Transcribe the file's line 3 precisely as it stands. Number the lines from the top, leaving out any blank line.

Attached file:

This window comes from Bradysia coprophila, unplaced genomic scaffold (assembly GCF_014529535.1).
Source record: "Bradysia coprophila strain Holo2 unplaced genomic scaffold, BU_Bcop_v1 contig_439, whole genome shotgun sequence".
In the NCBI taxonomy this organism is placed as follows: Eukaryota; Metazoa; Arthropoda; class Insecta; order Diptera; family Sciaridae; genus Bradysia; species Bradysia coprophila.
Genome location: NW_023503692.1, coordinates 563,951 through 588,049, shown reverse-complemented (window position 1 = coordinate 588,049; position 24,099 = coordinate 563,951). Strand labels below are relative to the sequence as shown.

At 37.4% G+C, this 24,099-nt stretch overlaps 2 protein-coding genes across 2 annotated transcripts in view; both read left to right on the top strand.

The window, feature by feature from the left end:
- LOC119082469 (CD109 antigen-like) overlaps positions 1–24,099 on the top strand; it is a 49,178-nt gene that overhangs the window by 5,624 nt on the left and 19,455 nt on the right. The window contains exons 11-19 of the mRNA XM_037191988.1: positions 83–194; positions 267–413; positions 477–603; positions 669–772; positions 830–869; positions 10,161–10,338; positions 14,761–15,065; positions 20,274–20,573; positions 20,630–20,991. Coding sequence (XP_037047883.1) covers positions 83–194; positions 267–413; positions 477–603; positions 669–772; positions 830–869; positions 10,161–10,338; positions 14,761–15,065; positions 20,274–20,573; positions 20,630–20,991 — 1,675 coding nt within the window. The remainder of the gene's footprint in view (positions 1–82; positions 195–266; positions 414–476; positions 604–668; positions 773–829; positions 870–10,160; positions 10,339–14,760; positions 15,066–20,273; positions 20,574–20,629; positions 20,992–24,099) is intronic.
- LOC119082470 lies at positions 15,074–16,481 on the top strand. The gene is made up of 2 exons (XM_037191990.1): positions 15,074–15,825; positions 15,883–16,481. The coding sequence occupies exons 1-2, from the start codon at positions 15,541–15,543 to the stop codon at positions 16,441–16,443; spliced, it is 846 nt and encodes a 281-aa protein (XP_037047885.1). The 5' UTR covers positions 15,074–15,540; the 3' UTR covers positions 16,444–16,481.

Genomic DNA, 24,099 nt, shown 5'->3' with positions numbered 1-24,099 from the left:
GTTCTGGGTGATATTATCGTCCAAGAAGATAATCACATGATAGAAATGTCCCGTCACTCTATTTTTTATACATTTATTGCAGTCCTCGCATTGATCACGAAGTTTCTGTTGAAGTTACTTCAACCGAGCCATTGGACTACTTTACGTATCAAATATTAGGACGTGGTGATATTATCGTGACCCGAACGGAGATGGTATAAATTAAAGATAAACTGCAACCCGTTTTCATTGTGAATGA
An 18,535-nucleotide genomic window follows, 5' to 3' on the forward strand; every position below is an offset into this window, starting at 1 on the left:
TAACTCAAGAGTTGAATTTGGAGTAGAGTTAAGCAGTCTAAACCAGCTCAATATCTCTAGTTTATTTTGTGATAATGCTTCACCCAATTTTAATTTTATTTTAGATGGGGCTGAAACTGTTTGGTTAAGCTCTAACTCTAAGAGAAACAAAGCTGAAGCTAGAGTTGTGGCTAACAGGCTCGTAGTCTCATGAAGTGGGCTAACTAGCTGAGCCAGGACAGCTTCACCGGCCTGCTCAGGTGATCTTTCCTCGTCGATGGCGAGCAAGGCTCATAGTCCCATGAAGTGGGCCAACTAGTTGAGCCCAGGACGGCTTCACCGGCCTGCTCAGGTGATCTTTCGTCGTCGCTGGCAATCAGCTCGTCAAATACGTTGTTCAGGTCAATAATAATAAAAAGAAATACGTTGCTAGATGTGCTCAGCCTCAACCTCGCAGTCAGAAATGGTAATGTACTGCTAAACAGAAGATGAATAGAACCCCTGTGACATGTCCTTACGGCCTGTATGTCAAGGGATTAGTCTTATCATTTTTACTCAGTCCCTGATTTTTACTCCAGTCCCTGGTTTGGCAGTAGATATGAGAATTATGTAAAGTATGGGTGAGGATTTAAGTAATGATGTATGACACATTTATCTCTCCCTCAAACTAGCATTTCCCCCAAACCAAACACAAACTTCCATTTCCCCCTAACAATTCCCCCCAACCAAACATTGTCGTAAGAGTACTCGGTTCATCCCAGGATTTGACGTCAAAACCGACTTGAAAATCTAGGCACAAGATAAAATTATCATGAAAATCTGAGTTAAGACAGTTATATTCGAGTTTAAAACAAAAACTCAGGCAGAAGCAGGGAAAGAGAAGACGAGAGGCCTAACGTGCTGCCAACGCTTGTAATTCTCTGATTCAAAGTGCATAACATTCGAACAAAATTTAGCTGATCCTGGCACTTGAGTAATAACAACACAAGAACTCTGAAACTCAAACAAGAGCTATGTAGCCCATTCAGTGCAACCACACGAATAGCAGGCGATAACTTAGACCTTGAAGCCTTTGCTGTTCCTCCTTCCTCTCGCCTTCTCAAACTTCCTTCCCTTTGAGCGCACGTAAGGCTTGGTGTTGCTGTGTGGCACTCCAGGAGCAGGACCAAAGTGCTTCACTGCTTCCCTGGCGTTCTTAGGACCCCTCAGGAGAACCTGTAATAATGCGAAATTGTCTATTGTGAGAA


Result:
In the NCBI taxonomy this organism is placed as follows: Eukaryota; Metazoa; Arthropoda; class Insecta; order Diptera; family Sciaridae; genus Bradysia; species Bradysia coprophila.